There's a friendly fellow!

Killer 7

If Eternal Darkness deserves a second chance, this game pretty much demands one. I found the aesthetic style and atmosphere to be really striking, and the schizophrenic storyline had much in the way of promise. What killed this for me, at least for now, has been its control scheme. Now that Goicha Suda’s got his next opus, No More Heroes, coming out on the Wii, it almost seems inevitable that this game will join others like Resident Evil 4 as an eventual motion-sensitive port, which very well might solve a lot of the aiming problems I experienced. Playing Killer 7 felt a lot like how the Sega-CD Snatcher played on a laptop– amputated. At their hearts, they’re both basically light-gun games, and demand to be played with a peripheral, not a gamepad. In the case of Killer 7, it would’ve been nice if it had been designed with that in mind, instead of just playing that way.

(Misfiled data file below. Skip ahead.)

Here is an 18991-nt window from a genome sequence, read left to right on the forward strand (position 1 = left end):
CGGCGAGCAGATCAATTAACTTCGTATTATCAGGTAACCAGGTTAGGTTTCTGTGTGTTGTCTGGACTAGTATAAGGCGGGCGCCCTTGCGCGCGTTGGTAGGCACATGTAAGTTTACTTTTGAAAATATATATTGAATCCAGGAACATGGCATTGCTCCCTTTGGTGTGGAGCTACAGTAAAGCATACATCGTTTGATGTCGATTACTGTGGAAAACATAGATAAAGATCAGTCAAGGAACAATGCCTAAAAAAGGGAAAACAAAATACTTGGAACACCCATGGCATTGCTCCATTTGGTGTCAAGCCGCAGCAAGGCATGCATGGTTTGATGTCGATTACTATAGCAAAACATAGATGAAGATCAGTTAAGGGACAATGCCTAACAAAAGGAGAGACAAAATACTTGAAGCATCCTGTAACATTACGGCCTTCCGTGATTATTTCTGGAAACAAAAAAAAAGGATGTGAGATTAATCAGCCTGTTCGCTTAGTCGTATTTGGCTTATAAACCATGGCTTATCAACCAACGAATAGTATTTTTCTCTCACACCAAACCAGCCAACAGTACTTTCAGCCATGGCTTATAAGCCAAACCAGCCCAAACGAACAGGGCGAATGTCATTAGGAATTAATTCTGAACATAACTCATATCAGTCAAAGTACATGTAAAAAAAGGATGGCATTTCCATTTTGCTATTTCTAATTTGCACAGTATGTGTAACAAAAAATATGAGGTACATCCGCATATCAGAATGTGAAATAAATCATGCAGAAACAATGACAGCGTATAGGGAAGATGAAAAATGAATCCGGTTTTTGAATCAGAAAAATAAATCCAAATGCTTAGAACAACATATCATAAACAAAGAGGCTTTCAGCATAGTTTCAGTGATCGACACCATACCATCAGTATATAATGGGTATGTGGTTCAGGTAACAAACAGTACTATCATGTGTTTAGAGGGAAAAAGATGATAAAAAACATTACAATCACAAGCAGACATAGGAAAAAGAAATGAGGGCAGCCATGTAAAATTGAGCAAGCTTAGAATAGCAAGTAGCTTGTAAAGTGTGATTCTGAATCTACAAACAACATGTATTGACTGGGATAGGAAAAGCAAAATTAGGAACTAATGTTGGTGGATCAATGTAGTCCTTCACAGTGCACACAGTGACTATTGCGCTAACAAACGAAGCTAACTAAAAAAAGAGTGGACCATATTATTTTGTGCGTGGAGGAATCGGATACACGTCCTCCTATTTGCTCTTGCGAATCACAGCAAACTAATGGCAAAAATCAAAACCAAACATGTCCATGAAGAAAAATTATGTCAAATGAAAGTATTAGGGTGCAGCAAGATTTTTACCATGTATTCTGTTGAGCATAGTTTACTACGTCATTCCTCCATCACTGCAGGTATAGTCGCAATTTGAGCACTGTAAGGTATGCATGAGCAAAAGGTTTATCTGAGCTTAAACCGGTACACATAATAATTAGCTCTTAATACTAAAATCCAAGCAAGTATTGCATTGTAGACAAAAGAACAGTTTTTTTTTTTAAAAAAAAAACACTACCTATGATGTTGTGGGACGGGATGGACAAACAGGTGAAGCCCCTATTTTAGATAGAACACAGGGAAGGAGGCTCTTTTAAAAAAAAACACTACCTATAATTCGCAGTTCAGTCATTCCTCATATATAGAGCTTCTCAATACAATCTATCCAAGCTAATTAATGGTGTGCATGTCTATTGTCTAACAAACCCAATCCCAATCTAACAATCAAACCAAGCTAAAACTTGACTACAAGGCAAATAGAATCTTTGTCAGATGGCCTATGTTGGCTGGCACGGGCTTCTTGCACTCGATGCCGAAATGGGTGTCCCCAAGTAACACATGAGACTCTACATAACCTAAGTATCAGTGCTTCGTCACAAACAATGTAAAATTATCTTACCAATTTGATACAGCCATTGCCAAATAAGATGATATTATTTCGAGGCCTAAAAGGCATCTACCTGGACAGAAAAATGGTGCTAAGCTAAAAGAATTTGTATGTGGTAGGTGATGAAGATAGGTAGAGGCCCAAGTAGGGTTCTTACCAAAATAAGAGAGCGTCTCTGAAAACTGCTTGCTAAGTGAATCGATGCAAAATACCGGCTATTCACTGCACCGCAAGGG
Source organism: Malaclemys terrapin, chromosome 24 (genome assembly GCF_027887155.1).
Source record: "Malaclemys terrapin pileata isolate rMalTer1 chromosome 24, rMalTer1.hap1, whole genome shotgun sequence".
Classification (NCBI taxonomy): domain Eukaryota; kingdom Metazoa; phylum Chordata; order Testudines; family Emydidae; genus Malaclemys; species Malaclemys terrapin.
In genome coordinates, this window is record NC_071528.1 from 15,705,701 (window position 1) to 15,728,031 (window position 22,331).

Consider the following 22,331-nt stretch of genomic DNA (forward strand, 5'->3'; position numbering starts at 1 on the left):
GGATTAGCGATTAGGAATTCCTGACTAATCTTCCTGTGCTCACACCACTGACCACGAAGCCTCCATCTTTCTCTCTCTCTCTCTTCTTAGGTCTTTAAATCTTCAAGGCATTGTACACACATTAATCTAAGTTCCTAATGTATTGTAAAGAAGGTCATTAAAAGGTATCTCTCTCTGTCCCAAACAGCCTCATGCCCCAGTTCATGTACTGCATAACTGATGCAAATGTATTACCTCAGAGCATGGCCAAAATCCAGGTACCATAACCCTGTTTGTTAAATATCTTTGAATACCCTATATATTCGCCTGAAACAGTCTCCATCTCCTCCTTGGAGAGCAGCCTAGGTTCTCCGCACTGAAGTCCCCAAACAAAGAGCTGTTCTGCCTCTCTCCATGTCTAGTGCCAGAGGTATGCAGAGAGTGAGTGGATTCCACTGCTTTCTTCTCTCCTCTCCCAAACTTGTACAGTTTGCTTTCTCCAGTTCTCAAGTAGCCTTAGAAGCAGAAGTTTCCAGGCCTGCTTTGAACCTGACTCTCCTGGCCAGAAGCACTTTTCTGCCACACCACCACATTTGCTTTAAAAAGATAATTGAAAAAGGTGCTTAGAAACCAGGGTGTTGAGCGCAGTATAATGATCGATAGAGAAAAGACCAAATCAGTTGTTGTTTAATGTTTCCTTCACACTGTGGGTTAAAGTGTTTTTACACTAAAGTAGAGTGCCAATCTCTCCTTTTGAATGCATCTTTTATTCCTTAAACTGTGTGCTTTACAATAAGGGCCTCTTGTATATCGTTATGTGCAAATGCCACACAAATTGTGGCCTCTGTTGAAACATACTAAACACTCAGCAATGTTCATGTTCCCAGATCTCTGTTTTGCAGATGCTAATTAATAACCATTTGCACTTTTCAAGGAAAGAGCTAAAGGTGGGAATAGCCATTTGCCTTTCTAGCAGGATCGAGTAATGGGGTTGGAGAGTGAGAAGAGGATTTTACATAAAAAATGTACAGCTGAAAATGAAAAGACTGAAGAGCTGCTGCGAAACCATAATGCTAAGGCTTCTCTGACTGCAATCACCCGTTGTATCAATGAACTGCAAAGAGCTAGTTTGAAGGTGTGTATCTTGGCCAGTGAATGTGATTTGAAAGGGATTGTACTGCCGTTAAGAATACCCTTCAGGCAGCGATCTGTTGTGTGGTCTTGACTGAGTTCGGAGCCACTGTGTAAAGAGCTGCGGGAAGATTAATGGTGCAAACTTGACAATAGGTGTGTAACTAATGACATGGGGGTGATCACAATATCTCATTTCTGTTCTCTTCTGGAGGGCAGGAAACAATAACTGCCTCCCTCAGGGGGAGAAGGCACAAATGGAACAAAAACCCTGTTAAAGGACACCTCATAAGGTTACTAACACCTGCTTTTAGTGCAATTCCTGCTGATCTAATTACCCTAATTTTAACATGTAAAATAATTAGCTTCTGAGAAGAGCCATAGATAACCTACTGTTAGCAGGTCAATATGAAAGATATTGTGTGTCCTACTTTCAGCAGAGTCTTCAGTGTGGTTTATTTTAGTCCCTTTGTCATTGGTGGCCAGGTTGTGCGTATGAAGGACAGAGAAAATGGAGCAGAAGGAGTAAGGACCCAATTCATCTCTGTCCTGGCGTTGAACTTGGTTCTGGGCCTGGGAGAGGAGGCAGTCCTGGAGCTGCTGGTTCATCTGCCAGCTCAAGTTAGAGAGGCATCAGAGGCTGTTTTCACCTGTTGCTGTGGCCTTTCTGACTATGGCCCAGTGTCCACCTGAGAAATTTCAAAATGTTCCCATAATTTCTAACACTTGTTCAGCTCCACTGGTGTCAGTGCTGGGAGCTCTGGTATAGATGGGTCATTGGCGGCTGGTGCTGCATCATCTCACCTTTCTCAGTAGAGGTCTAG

Haunting Ground